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Avoid personal attacks, judge advises media

By: Ador Vincent S. Mayol July 10,2015 - 07:22 AM

To avoid being penalized for libel, a retired judge advised journalists to avoid personal attacks in their reports or commentaries.

“As the Supreme Court (SC) says, ‘You may falsely attack the policies of a man, but not the man himself,” retired Judge Simeon Dumdum said in yesterday’s Cebu Citizens-Press Council quarterly meeting held at the Marcelo B. Fernan Cebu Press Center.

He said that despite taking all precautions, no journalist is immune from being sued for libel.

Dumdum said the best defense is “true and fair reporting, made in good faith.”

“Those working in the media are always encouraged to espouse high ethical standards. They should be careful (in what they write or speak),” he said.

Dumdum, who served as trial judge for 15 years before he hung up his robes last December, spoke on  the topic “Writing and broadcast that invite libel.”

He discussed various Supreme Court cases on libel.

Circumstances and parties differ in each case but  the basics remain.

“What kind of writing or broadcast invite libel? For me, it’s as simple as this: Personal attacks  invite libel,” Dumdum said.

“If you say ‘this proposal is toothless,’ that’s okay. But when you say, ‘the person who made such a proposal is toothless,’ then that’s libelous,” he said in a light vein.

Dumdum encouraged journalists to do their best to get the facts right, and to be extra careful in publishing or broadcasting reports and comments.

“Headlines could be troublesome. The body of the story might be okay, but the headline is not. Also be careful in choosing pictures which ought to correspond to this particular person you’re referring to,” he said.

In the Revised Penal Code, said Dumdum,  the elements of libel are: (a) imputation of a crime, vice or defect  (b) publication of the imputation; (c) identity of the person defamed; and, (d) existence of malice.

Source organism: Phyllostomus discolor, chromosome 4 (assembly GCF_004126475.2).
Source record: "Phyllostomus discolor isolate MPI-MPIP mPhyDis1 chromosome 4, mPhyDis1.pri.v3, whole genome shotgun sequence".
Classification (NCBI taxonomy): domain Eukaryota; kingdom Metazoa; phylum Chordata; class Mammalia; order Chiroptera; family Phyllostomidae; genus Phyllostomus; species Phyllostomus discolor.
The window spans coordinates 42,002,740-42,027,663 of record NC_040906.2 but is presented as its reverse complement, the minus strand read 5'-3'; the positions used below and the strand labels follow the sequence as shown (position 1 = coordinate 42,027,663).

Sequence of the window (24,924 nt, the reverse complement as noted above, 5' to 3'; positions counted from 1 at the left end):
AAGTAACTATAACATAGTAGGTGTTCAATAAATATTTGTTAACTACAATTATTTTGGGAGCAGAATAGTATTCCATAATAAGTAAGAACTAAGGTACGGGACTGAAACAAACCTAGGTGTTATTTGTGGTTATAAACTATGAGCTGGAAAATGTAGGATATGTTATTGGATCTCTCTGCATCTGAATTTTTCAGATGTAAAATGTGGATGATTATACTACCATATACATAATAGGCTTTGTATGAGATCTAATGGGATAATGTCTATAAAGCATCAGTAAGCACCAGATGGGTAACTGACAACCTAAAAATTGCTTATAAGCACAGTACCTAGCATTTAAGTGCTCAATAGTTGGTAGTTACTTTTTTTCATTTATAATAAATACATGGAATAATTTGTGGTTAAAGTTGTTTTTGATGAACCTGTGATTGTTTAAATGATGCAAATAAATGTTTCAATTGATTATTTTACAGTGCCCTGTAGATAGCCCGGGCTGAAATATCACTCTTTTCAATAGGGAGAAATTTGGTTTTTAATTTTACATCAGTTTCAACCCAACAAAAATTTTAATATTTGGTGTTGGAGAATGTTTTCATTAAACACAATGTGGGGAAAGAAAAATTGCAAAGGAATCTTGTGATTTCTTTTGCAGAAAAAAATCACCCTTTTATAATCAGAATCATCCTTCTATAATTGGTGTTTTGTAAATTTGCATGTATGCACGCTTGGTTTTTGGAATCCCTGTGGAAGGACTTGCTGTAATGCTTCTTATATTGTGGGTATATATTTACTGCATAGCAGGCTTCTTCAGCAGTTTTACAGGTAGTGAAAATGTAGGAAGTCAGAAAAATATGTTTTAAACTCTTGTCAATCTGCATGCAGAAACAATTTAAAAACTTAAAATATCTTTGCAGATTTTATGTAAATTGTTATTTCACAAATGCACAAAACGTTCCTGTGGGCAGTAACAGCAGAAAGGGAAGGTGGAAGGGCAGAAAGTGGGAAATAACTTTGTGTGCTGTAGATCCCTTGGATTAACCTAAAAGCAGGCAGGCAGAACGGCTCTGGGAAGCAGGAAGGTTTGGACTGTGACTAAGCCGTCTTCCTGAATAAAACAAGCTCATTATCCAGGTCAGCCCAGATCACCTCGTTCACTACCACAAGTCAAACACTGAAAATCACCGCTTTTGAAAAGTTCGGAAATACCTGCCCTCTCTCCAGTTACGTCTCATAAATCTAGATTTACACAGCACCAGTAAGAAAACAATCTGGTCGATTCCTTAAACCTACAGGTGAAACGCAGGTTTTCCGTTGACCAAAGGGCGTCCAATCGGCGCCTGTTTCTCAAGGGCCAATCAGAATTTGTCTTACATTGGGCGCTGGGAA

A person found guilty of libel can be sent to jail for six months to four years on top of a fine and paymment of damages that can be awarded in a civil suit.

Columnist-broadcaster Bobby Nalzaro said he found comfort in Dumdum’s statement that only “personal attacks” are considered  libelous.

“Nigaan ang akong gibati. (I feel  relieved). I know I’m not personally attacking this politician. I was indicted for libel because of just two words. And I don’t think that will put me in jail,” said Nalzaro who was one of two panel reactors in the CCPC meeting.

Nalzaro is facing a libel case in court stemming from a complaint of former Cebu City mayor Tomas Osmeña for writing in a column that Osmeña “fabricated charges” against Cebu City Treasurer Diwa Cuevas.

The case is pending with the Regional Trial Court  after the Cebu city prosecutor’s office said  Nalzaro “intentionally” and “maliciously” maligning Osmeña in his column published in Sun.Star Cebu on Oct. 25, 2014.

Nalzaro said that  he has faced 26 libel cases in   his media career, all of which were dismissed at the prosecutor’s level except for the current case involving Osmeña.

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TAGS: Bobby Nalzaro, Cebu, Cebu City, Cebu City Mayor Tomas Osmeña, Cebu Daily News, media, nalzaro, SC, Supreme Court

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